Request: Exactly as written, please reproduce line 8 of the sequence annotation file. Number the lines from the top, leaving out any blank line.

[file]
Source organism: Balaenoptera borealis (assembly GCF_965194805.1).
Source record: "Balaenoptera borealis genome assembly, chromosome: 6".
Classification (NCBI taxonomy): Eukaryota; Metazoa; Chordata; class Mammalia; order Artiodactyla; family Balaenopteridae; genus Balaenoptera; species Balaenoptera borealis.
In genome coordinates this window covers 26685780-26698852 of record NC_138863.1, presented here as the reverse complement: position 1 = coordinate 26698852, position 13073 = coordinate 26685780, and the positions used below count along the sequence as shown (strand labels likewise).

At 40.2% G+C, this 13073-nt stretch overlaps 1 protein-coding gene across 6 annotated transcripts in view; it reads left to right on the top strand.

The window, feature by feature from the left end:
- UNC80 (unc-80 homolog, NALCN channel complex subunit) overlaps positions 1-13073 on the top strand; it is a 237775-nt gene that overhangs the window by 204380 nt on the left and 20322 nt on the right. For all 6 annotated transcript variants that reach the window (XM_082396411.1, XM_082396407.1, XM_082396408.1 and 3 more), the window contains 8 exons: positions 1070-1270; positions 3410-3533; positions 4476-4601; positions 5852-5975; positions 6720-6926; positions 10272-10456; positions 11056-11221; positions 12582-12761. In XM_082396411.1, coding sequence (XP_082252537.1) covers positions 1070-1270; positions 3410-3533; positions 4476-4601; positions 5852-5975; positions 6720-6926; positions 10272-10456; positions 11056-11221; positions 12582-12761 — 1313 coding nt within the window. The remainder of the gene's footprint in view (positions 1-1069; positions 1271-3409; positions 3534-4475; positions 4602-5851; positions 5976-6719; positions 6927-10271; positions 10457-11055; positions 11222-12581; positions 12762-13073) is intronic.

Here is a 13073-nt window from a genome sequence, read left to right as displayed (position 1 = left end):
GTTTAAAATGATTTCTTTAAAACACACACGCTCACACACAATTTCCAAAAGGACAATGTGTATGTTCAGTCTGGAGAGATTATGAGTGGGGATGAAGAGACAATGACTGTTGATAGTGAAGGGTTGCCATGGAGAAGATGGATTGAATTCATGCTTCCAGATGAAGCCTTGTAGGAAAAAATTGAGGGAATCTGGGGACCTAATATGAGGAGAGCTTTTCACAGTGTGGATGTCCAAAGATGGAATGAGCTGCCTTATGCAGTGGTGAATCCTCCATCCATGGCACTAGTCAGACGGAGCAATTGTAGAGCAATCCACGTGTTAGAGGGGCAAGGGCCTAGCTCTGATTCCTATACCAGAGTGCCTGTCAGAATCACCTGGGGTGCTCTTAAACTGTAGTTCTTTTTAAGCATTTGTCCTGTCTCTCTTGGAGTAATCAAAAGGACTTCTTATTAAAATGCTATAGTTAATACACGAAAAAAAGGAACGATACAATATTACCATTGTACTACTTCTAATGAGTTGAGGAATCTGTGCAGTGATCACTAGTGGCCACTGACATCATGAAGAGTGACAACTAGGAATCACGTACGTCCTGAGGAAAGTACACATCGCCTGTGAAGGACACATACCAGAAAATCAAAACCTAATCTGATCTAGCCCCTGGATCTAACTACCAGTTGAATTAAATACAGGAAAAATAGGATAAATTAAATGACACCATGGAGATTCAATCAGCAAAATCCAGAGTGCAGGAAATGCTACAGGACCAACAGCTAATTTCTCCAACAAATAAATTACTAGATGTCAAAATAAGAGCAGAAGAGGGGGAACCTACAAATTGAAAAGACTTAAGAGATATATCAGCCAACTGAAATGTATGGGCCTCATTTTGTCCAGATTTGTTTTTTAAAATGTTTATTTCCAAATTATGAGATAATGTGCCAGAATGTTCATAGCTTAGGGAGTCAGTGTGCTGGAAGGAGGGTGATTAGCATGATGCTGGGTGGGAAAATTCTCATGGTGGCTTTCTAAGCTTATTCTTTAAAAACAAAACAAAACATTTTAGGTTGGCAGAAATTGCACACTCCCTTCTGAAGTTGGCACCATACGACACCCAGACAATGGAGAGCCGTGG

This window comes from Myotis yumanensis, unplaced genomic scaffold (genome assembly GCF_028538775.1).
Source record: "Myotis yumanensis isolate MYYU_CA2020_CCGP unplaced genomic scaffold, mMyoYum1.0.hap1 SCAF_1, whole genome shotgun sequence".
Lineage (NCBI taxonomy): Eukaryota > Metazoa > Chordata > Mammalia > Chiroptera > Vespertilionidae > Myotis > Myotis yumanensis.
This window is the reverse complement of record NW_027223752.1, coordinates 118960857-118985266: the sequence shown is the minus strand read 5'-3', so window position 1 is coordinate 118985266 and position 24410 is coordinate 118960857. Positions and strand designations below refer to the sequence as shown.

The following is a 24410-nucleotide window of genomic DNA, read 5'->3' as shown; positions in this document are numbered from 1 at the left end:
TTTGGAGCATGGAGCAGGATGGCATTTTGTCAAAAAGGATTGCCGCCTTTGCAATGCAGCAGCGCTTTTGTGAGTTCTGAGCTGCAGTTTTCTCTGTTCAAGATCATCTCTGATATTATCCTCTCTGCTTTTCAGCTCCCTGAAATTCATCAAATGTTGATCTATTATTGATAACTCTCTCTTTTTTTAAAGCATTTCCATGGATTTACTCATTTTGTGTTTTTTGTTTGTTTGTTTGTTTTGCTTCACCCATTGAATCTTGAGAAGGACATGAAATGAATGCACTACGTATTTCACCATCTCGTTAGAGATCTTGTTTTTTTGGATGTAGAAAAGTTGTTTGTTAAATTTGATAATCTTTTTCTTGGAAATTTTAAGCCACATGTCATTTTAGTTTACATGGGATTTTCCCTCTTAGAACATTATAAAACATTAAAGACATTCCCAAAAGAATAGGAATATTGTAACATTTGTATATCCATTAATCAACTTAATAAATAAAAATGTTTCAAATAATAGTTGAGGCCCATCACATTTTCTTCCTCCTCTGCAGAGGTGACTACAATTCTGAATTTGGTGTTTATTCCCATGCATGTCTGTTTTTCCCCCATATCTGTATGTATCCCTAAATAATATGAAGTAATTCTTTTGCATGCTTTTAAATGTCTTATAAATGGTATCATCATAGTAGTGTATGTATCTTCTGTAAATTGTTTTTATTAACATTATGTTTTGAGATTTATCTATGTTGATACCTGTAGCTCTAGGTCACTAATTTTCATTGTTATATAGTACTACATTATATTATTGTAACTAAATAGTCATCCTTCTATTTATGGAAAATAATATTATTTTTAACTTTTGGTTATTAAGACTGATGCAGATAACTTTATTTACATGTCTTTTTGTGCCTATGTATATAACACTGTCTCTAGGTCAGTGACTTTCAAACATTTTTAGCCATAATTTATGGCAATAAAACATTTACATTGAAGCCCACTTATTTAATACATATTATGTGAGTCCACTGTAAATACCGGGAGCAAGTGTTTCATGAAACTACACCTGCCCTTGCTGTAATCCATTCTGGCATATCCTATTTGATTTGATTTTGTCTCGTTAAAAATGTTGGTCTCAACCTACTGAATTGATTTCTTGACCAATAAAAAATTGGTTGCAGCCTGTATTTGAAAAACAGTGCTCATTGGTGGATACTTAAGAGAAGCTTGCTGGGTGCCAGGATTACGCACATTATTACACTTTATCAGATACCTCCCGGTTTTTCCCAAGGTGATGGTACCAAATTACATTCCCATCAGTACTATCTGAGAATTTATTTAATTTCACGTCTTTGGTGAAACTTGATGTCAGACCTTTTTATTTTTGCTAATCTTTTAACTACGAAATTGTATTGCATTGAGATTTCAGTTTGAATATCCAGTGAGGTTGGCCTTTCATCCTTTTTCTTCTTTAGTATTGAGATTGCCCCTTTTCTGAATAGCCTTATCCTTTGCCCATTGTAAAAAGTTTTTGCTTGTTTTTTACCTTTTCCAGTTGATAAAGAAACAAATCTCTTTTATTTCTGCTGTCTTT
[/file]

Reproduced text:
Here is a 13073-nt window from a genome sequence, read left to right as displayed (position 1 = left end):